When Prime Minister Narendra Modi presented his five-point agenda—which he called Panchamrit—at the COP26 summit in Glasgow in early November, it was a turning point in India’s climate change agenda. As part of the commitments, Modi announced that India would take its non-fossil energy capacity to 500 GW by 2030, and by that year India would also meet 50 per cent of its energy requirements from renewable energy. India’s commitment to increasing its non-fossil energy capacity ties in perfectly with the ambitions of the country’s two richest men—Reliance Industries Chairman Mukesh Ambani and Adani Group Chairman Gautam Adani—both of whom are now putting in place mega plans in the renewables space. Together, their investments will eventually total $30 billion, or over Rs 2.2 lakh crore, indicating the kind of big money the two groups are ready to put into clean energy. And both want a chunk of the renewables pie in various forms: solar, wind, hybrid and hydrogen, though their strategies are quite different from each other. Krishna Gopalan’s cover story takes a close look at the different strategies of the two groups, and how their clean energy ambitions are playing out.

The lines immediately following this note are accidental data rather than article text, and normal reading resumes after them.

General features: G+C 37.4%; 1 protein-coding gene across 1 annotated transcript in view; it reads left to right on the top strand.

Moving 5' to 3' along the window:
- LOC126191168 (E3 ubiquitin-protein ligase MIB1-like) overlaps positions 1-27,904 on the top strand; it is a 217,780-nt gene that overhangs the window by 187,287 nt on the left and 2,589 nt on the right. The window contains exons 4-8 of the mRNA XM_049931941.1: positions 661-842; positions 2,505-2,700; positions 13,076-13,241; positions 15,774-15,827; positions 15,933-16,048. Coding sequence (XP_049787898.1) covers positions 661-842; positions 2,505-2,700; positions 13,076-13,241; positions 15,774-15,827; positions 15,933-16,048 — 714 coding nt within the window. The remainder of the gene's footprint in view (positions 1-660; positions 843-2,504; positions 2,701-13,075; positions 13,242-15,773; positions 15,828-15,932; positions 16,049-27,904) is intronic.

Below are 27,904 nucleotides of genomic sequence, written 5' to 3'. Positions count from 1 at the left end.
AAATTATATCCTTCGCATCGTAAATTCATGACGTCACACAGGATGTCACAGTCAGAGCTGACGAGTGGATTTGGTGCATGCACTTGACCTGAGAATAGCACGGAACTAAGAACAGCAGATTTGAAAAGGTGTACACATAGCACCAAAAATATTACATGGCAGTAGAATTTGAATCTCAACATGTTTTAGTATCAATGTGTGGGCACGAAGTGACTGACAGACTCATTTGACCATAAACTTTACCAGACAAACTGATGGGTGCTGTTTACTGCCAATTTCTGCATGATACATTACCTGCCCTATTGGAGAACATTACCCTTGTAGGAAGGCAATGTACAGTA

Ambani wants to “establish and enable” at least 100 GW of solar energy by 2030 which, given India’s target of 500 GW and current and ongoing capacity building, means Reliance wants 100 GW of the 350 GW which remains to be built to reach India’s 2030 renewables target. The plan is to make solar photovoltaic modules, advanced energy storage batteries, electrolysers and fuel cells and “create and offer a fully integrated, end-to-end renewable energy ecosystem”. Ambani plans to invest $10 billion, or Rs 75,000 crore, over three years. While Ambani’s plan is more about manufacturing, Adani, whose group is already a major player in the power sector, plans to pump in $20 billion on clean energy over the next decade. The investments will go into renewable energy generation, component manufacturing, transmission and distribution. Adani’s target is to become the world’s largest renewable power generator by 2030.
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